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Growing Portion of Democratic ‘Aggies’ Supports Investigation of Trump

Although President Trump remains popular in rural America, 13 of the 32 Democrats serving on two food and agriculture panels in the House support an impeachment inquiry of the president. Among them are three House Agriculture Committee members who called for action this week, following reports Trump sought a foreign investigation that would aid his reelection.

Support among “aggies” is not as strong as the overall Democratic caucus – more than two thirds of House Democrats favor an impeachment inquiry, according to a CNN tally – but is high considering that rural areas tend to be more politically conservative than urban America.

As of Tuesday, 10 of the 26 Democrats on the House Agriculture Committee and four of seven Democrats on the House Appropriations Subcommittee overseeing USDA have called for an inquiry. One of them, Chellie Pingree of Maine, serves on both panels, so the count could be phrased as 13 of 32 members of the panels as well as Democrats holding 14 of 33 seats on them.

A prominent dissenter is Agriculture Chairman Collin Peterson from western Minnesota, who doubts Trump would alter his behavior or that impeachment would succeed absent wide, bipartisan support.

“I believe it will be a failed process that will end up even further dividing our country and weakening our ability to act together on issues like passing USMCA, containing foreign threats, and growing our economy,” said Peterson in a statement.

Trump sneered at the idea of impeachment, saying in New York that “if she (House Speaker Nancy Pelosi) does that, they (analysts) all say that’s a positive for me from the election.” Soon afterward, Pelosi announced the House “is moving forward with an official impeachment inquiry.” Speaking to reporters, Trump repeated his description of “a perfect call” by telephone with Ukrainian President Volodymyr Zelensky in July and said he would release a transcript of it. Trump said his goal in the call was to make sure U.S. aid, withheld for months, would be spent properly. Published reports say Trump wanted Ukraine to investigate a company that once employed a son of former Vice President Joe Biden.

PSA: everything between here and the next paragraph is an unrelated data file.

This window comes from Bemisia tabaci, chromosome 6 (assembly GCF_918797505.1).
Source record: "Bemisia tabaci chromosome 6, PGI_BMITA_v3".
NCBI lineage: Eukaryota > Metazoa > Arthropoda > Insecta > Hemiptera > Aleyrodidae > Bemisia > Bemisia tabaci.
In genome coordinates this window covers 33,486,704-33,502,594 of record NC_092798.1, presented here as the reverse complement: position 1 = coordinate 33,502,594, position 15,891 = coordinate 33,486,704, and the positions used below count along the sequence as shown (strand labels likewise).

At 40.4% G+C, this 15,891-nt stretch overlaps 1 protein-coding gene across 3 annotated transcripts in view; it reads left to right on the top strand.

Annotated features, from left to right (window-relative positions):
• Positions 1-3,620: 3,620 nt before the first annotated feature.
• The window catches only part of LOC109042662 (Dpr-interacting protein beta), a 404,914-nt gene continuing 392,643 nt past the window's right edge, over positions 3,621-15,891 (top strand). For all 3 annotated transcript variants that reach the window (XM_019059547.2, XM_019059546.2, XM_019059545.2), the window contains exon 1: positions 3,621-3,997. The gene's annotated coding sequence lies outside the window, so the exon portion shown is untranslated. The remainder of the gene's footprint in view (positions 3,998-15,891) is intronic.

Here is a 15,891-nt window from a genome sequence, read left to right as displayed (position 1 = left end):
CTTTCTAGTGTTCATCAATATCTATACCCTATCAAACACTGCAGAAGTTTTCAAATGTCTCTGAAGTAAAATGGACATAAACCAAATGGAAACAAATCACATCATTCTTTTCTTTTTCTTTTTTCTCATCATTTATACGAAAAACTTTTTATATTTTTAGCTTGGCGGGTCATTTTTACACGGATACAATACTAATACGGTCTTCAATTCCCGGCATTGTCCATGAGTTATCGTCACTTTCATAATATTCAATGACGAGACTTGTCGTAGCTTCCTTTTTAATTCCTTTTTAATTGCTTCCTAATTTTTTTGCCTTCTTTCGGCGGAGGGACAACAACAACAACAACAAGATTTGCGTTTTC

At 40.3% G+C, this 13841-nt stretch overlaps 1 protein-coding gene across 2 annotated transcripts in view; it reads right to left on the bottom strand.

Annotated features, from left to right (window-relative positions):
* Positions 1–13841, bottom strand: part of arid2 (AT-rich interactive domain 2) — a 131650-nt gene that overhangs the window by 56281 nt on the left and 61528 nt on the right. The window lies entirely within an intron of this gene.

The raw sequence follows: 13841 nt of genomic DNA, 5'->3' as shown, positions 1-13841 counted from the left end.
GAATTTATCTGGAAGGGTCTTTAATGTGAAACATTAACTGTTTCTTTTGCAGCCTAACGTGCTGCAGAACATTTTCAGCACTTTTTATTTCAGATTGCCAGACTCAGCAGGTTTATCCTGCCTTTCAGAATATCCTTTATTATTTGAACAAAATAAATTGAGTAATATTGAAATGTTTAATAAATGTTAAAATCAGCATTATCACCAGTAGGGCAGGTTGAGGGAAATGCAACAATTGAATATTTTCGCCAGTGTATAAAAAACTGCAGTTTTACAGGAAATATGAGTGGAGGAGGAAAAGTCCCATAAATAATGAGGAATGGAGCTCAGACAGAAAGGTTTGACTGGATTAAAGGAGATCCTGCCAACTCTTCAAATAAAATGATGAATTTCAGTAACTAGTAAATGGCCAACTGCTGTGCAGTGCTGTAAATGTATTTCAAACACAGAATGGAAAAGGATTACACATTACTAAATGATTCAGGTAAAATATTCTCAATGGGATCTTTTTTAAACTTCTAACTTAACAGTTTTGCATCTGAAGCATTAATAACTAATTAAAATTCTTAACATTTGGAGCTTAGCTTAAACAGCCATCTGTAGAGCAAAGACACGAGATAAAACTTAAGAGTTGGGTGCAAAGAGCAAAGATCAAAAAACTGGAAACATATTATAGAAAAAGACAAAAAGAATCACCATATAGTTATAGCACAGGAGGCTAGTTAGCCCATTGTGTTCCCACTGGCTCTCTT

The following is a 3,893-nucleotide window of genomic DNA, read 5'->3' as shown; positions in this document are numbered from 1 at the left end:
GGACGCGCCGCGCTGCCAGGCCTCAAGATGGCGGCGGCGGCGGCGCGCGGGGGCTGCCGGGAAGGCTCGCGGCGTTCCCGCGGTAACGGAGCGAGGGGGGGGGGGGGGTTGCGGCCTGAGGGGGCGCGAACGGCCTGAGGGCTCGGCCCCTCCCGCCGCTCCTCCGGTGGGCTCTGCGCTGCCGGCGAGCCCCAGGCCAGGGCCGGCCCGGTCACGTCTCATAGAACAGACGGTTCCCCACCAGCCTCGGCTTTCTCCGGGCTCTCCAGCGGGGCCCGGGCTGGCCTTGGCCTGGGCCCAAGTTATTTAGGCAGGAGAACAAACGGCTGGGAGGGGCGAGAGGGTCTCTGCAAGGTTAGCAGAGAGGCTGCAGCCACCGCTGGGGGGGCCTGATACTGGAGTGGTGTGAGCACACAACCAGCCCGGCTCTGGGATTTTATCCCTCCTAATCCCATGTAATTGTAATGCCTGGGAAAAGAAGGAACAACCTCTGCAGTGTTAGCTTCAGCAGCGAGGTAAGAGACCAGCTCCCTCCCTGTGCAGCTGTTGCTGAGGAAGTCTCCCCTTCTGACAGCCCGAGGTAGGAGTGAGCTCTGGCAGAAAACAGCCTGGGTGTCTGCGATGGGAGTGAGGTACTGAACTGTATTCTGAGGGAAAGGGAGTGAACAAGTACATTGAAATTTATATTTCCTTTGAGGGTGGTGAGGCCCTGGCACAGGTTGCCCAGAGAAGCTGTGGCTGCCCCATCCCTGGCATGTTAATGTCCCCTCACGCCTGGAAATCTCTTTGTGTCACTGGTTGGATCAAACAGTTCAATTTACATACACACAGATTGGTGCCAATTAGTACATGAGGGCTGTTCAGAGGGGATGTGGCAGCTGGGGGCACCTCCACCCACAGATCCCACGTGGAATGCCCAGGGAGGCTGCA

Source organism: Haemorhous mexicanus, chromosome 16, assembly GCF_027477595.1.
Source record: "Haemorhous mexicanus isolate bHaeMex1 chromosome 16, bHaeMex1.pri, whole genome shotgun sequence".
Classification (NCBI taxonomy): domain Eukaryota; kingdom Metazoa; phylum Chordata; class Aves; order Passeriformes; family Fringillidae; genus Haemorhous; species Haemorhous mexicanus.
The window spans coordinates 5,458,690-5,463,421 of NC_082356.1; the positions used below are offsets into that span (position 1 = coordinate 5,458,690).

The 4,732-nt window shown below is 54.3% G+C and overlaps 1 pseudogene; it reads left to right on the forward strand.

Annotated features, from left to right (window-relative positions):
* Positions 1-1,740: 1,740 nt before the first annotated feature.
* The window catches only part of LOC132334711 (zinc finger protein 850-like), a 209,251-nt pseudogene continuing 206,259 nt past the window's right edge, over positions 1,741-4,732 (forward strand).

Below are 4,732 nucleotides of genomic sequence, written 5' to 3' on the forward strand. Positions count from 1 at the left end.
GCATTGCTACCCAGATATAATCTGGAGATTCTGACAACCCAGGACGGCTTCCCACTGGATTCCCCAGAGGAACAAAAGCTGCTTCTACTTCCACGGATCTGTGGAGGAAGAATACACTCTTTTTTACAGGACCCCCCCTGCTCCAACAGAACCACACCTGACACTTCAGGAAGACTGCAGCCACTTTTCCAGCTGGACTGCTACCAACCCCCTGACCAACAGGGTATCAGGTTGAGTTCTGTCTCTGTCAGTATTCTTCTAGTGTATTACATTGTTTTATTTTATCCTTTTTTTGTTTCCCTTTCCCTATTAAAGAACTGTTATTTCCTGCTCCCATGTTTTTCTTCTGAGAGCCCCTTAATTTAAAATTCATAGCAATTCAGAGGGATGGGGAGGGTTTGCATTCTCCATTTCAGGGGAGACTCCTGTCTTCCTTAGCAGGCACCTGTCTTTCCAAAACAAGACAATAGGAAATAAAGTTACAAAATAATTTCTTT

Three first-term Democrats on the House Agriculture Committee – Representatives Angie Craig of Minnesota, Abigail Spanberger of Virginia, and Antonio Delgado of New York state – declared their support for an inquiry or impeachment this week. All are from swing districts and won by narrow margins in 2018.

“I can only conclude that Congress move forward with articles of impeachment,” said Delgado on Tuesday, after declaring Trump committed an impeachable offense. “The president used the power of the presidency to pressure a foreign government to help him win an election.”

Spanberger, a former CIA case officer, and Craig cited national security on Monday as the reason they supported further investigation of Trump. Craig said impeachment hearings should be opened “immediately, fairly, and impartially.” Spanberger said the allegations deserve examination. “Congress must urgently determine if these allegations are true.”

In addition to Craig, Delgado, and Spanberger, Democrats on the Agriculture Committee in favor of an inquiry are Filemon Vela of Texas, Marcia Fudge of Ohio, Jim McGovern of Massachusetts, Alma Adams of North Carolina, Chellie Pingree of Maine, Kim Schrier of Washington state, and Salud Carbajal of California.

On the Appropriations Subcommittee on Agriculture, Democrats in support of an inquiry are Pingree, Mark Pocan of Wisconsin, Barbara Lee of California, and Betty McCollum of Minnesota.

Peterson is the only Minnesota Democrat in Congress who does not support an inquiry, said the Minnesota Post. Both of Minnesota’s senators, Amy Klobuchar and Tina Smith, who are members of the Senate Agriculture Committee, back hearings. Smith announced support on Tuesday for the House to begin impeachment proceedings. Klobuchar, who is seeking the Democratic nomination for president, gave her support to impeachment proceedings in May.

Produced with FERN, non-profit reporting on food, agriculture, and environmental health.
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